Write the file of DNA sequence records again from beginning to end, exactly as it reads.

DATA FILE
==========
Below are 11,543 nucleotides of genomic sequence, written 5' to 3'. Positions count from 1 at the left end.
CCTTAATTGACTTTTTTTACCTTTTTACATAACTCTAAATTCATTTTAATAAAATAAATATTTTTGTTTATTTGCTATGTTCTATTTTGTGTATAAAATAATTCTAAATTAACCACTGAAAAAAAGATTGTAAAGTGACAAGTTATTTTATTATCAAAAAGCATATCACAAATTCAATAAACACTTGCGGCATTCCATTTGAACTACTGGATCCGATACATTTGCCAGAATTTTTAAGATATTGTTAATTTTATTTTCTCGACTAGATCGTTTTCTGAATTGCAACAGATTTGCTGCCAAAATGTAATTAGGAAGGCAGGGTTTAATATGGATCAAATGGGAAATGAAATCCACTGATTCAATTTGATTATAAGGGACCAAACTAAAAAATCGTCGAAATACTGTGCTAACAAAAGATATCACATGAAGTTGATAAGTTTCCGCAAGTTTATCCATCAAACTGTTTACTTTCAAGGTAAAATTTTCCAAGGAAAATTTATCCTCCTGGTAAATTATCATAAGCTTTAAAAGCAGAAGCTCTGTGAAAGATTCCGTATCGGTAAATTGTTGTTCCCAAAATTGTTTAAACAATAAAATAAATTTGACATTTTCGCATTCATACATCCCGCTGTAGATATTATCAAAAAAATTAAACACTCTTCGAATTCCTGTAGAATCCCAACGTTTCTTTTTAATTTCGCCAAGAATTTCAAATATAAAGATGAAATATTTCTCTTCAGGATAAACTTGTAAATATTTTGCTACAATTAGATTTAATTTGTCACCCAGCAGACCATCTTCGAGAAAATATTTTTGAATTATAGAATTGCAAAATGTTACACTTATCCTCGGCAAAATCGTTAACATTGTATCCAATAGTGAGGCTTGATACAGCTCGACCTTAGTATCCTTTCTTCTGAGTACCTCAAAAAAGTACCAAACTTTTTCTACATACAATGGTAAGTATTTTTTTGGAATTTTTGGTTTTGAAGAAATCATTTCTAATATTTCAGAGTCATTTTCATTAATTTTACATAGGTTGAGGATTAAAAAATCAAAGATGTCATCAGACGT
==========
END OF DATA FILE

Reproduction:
Below are 11,543 nucleotides of genomic sequence, written 5' to 3'. Positions count from 1 at the left end.
CCTTAATTGACTTTTTTTACCTTTTTACATAACTCTAAATTCATTTTAATAAAATAAATATTTTTGTTTATTTGCTATGTTCTATTTTGTGTATAAAATAATTCTAAATTAACCACTGAAAAAAAGATTGTAAAGTGACAAGTTATTTTATTATCAAAAAGCATATCACAAATTCAATAAACACTTGCGGCATTCCATTTGAACTACTGGATCCGATACATTTGCCAGAATTTTTAAGATATTGTTAATTTTATTTTCTCGACTAGATCGTTTTCTGAATTGCAACAGATTTGCTGCCAAAATGTAATTAGGAAGGCAGGGTTTAATATGGATCAAATGGGAAATGAAATCCACTGATTCAATTTGATTATAAGGGACCAAACTAAAAAATCGTCGAAATACTGTGCTAACAAAAGATATCACATGAAGTTGATAAGTTTCCGCAAGTTTATCCATCAAACTGTTTACTTTCAAGGTAAAATTTTCCAAGGAAAATTTATCCTCCTGGTAAATTATCATAAGCTTTAAAAGCAGAAGCTCTGTGAAAGATTCCGTATCGGTAAATTGTTGTTCCCAAAATTGTTTAAACAATAAAATAAATTTGACATTTTCGCATTCATACATCCCGCTGTAGATATTATCAAAAAAATTAAACACTCTTCGAATTCCTGTAGAATCCCAACGTTTCTTTTTAATTTCGCCAAGAATTTCAAATATAAAGATGAAATATTTCTCTTCAGGATAAACTTGTAAATATTTTGCTACAATTAGATTTAATTTGTCACCCAGCAGACCATCTTCGAGAAAATATTTTTGAATTATAGAATTGCAAAATGTTACACTTATCCTCGGCAAAATCGTTAACATTGTATCCAATAGTGAGGCTTGATACAGCTCGACCTTAGTATCCTTTCTTCTGAGTACCTCAAAAAAGTACCAAACTTTTTCTACATACAATGGTAAGTATTTTTTTGGAATTTTTGGTTTTGAAGAAATCATTTCTAATATTTCAGAGTCATTTTCATTAATTTTACATAGGTTGAGGATTAAAAAATCAAAGATGTCATCAGACGT